Can ownership of the houses in Sheikh Jarrah be claimed by Jews who have no historical connection to those houses? Just because they purchased those rights?

Of course, you might say, that’s how property law works! But if so, then the families of those ’48 refugees now living in Sheikh Jarrah, who had homes in West Jerusalem, in Haifa, and other places—people who had not only ownership and title but also a living connection to those homes, who may have even built them—they should also have the right to move back into their homes. Either both are true, or neither are true.*

And if we want to compare these property claims on a deeper level of truth? What would be the perspective of the One who said, “you will not sell the land in perpetuity… each person may return to their family’s holding (ish el achuzato)”? (Lev. 25)

Shouldn’t the rights of the families in Sheikh Jarrah, who have been living there since the 1950’s, come before the rights of the Jews who have zero familial connection to Sheikh Jarrah? The Jewish settlers who want to move in say that because they are Jews, they can claim those properties “on behalf of the Jewish people”. Many halakhic sources would agree with that idea, even probably Rav Kook, but it’s definitely not “ish el achuzato”, it’s not returning a person to his familial land. More importantly, in this context, it’s a cover for racism.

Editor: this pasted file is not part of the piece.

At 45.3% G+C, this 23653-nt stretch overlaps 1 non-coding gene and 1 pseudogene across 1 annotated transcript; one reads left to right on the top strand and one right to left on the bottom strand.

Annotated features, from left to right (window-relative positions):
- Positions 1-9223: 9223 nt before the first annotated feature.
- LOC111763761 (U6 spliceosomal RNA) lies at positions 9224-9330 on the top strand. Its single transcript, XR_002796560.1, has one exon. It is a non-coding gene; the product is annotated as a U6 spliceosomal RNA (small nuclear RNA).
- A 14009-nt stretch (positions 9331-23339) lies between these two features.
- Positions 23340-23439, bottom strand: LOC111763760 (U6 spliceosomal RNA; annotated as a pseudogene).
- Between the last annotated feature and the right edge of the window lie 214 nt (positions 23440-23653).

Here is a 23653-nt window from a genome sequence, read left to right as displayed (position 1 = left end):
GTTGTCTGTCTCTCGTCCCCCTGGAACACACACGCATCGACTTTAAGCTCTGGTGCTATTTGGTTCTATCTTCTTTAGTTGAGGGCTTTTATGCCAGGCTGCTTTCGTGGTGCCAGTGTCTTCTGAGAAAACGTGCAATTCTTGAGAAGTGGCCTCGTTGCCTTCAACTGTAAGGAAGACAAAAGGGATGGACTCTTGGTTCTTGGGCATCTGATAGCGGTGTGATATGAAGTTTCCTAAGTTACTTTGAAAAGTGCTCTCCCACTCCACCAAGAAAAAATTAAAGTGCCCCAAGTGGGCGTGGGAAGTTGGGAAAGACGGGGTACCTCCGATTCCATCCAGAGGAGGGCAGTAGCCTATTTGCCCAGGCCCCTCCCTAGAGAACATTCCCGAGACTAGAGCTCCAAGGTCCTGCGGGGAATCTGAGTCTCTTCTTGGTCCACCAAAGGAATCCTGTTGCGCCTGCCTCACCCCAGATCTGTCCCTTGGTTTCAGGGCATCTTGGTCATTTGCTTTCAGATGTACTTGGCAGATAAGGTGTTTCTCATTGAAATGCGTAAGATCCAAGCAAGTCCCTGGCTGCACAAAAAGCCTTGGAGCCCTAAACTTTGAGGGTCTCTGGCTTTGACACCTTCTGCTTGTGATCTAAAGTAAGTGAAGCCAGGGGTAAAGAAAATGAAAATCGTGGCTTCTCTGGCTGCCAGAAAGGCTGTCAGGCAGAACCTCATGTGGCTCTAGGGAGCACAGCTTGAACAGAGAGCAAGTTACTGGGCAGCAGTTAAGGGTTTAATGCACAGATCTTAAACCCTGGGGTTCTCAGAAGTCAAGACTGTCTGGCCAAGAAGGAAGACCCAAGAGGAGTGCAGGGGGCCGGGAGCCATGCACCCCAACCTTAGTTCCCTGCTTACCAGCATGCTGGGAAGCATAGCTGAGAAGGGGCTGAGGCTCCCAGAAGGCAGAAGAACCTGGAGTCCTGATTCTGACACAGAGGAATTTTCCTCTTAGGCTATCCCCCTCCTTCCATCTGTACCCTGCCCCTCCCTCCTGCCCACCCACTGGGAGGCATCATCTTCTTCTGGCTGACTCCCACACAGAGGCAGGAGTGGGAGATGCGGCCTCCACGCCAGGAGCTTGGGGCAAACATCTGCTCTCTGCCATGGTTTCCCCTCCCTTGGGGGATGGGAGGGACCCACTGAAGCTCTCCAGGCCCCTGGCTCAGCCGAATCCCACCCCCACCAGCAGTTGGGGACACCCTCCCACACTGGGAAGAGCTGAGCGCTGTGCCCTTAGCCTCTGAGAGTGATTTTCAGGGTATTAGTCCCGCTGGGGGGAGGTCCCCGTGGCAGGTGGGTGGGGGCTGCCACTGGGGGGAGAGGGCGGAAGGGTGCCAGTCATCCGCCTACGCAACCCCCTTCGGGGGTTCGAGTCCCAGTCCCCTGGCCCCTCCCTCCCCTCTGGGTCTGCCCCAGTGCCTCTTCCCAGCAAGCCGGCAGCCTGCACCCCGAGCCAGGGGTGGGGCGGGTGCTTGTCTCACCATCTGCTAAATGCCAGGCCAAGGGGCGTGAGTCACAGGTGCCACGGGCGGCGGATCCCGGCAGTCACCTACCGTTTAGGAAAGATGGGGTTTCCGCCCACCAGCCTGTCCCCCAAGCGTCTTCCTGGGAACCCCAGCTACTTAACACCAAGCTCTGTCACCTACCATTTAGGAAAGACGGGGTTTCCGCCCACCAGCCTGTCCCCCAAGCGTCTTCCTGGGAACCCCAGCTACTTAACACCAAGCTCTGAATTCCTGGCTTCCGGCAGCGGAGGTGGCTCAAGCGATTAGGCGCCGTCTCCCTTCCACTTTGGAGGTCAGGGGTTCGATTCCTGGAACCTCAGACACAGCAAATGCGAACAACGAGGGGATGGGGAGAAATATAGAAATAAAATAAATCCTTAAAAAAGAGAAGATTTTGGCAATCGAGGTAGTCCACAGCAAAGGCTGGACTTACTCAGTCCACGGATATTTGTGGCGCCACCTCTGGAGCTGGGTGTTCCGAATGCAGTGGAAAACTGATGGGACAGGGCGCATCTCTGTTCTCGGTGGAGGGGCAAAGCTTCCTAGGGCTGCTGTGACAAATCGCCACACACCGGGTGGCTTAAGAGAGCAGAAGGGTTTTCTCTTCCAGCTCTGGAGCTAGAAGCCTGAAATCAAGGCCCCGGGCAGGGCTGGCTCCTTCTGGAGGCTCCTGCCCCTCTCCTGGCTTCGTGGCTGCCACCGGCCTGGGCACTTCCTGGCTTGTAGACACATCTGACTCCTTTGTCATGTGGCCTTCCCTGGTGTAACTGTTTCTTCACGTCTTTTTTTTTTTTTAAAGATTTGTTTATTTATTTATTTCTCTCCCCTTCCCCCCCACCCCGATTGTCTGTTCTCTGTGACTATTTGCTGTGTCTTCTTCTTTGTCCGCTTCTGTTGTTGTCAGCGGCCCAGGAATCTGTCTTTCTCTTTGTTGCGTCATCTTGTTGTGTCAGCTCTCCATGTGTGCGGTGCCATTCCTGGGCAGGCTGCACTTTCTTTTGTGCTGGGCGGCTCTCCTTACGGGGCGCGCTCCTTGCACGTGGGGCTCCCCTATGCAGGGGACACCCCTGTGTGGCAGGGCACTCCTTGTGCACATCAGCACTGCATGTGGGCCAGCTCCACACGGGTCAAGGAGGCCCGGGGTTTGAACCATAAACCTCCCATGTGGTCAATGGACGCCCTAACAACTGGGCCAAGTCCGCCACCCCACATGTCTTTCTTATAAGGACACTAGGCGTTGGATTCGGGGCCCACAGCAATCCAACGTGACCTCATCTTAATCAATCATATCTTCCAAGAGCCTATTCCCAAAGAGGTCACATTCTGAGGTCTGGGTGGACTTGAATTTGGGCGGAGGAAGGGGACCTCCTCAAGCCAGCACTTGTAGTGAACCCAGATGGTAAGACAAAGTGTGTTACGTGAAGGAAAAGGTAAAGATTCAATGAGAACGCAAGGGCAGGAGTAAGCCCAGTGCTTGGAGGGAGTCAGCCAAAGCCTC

Technically, the rule of “ish el achuzato” only applies after the land is distributed equally among all the Israelite tribes, and halakhically it only applies to Jews. But the spirit of the rule is more than that. The only way the rights to those homes could be acquired through “fair purchase”, as Rav Kook demands, is if the families of Sheikh Jarrah had first been offered the chance to acquire those rights and turned it down. Of course, that did not happen.

Letting homes be taken over for the sake of ethnic cleaning goes against one of the most fundamental legal principles in Torah, k’ger k’ezrach – one law for citizen and stranger.

So should we support upholding “property rights” under those circumstances? Is that “according to the law”? Or is there something sacred and worthy of legal standing in the tenancy of these Palestinian families in their homes for seven decades?